Wife: If the woman were not educated, couldn’t she remember the accounts?

Husband: Yes, you women do remember some of the accounts related to house. But you also make mistakes very often. The educated women would not make such mistakes. When the washer man takes clothes for washing, you will memorize as, “two times ten is four.” And you’ll take back the clean clothes as you remembered them. You will not know if he brought a pillowcase in place of a coat. In the same way, when the milkman brought milk, you would draw a line on the wall. If somebody else inserted an extra line between those lines, how would I [sic.] know? That is the extant of your math, right. If you were educated, there would not be such embarrassment and differences, is that not so?

Wife: All that is true. Then, why did the ancient scholars have written that women must not receive education?

Husband: In that case, let me explain to you the disadvantages of not having education. If you were educated, you would have read the sastras yourself and would have learned what they have said in those sastras. In the sastras I have read, I never found any statements saying women must not study. I mean that no sastras had made such statements. Some women like your grandmother would spread the words they had heard. And people like you believe them because you are not in a position to verify them, and so pass the ideas to others. Thus, due to the blind faith, several reprehensible beliefs are being spread in the name of sastras in our country. Nobody seem to care and verify whether these beliefs were recorded in the sastras or not. There are a few, very few, who would want to verify the authenticity of those statements. But there are countless scholars, who would keep them under their spell and make them commit numerous evil acts. Thus, we do not see many people who would use their brains bestowed on them by god, and examine the good and bad of their actions. This being the case for the educated men, it is not surprise that women do not step outside of their slovenly world. Now at least you must step out of that well of inanity and see the light of knowledge. Today it is of greater urgency for women to acquire knowledge at a much higher level than men did. The reason being that women have the additional duty of educating the children yet to be borne, and help them achieve greater success. Typical for children to take after their mothers. If mothers were uneducated and ill behaved, their children turn out to be so; and if the mothers were educated and principled, their children would be just as well behaved. It is only proper that children should take after their mothers rather than fathers. Take your own case. Now you are unwilling to learn to read only because you have listened to the ill advises of your mother and your grandmother, who were uneducated themselves, is it not right? Your children in future also will be uneducated. Children are by nature tuned to learn by listening and watching. On scholar wrote that the education children receive from the scholars does not equal the knowledge they receive from one worthy mother. Therefore, it is important that women learn to read at least to make their children worthy citizens.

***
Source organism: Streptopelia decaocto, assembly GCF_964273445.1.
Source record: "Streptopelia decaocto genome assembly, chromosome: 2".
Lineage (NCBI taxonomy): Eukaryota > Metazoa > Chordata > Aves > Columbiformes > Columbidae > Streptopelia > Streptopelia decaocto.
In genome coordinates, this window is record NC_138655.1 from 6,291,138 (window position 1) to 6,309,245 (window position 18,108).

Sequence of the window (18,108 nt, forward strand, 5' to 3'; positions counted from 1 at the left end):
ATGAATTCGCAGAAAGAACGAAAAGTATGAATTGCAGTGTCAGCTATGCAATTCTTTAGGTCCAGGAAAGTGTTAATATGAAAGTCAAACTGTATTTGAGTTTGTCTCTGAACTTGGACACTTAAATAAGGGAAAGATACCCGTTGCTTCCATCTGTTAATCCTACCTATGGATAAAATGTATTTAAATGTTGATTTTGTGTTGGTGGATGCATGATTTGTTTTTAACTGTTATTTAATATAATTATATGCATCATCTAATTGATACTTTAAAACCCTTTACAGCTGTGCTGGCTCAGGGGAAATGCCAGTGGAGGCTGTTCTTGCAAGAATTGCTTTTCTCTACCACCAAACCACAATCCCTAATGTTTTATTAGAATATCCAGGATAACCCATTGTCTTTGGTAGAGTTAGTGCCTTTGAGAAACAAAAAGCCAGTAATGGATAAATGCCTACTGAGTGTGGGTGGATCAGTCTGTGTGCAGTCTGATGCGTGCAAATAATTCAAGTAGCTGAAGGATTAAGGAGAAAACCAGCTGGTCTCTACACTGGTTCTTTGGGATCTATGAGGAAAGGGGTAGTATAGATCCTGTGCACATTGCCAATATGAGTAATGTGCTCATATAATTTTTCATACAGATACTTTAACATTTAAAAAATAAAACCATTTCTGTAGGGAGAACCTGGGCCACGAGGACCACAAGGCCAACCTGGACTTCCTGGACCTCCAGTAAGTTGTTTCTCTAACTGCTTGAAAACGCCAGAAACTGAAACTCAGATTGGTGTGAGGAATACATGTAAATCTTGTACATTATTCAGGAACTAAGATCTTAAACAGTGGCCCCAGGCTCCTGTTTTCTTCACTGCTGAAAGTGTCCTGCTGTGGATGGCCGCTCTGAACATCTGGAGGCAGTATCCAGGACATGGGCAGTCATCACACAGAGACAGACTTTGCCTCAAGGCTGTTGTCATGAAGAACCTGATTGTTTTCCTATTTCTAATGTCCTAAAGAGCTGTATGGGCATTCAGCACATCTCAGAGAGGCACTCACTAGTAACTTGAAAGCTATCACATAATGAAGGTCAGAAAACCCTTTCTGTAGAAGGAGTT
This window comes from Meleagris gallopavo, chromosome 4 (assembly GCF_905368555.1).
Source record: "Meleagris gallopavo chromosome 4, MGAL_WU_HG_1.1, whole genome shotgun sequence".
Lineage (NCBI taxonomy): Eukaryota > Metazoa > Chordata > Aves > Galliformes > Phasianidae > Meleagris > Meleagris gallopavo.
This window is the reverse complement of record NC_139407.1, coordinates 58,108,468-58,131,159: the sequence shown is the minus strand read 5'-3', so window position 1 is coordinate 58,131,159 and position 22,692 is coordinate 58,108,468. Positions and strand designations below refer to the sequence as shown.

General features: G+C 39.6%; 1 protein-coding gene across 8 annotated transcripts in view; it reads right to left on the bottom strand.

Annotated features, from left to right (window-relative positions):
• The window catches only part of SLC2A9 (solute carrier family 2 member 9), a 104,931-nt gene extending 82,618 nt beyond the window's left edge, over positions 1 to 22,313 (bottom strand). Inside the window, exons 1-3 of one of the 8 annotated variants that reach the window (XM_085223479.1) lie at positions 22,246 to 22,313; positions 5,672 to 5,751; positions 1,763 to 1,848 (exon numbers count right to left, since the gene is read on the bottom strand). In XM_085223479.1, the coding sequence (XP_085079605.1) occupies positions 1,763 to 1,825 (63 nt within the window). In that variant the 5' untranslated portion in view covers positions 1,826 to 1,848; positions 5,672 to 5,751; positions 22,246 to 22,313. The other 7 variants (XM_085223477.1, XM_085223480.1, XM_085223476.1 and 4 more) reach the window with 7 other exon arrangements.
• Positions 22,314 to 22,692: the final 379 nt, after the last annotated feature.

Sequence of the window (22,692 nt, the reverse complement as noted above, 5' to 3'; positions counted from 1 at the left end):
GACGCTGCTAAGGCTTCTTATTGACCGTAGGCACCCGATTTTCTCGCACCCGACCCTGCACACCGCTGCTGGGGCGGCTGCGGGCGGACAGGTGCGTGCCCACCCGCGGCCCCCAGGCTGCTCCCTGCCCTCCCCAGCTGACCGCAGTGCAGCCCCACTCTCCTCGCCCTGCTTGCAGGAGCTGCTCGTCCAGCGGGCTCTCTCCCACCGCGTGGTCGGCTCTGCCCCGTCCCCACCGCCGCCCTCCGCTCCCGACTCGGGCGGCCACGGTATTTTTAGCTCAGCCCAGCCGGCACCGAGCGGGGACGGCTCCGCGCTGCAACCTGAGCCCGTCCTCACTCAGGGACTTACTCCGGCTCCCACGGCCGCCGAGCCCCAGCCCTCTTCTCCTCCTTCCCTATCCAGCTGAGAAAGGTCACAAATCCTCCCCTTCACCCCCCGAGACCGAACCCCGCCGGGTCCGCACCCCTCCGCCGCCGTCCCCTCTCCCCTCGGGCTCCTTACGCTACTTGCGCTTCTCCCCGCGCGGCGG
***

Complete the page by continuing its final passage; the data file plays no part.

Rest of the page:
Wife: Would I go against your plausible goals? If you like me to be educated, I will start tomorrow. I am fully aware, regardless of my lack of education and dullness, that I am duty-bound to wear my husband’s commands on my head and that I have no other god except my husband. I will not be scared even if my grandmother reprimands me, and neighbors taunt me. I will learn to read and please you.

Husband: Is that true?

Wife: Absolutely and undoubtedly. Ever since I heard your good preaching, I am anxious to read books. Now on, I will write the letters to you in my own hand. You should send me a good book as soon as you arrived in Chennapuri. I will write letters to you, but then, I am also worried that you might laugh at my writings.

Husband: As soon as you have learned to read, I will send you books with great pleasure, several of them in fact. You make sure that you will set your mind to it without fail. How long do you think it will be before you have learned to read and write letters to me?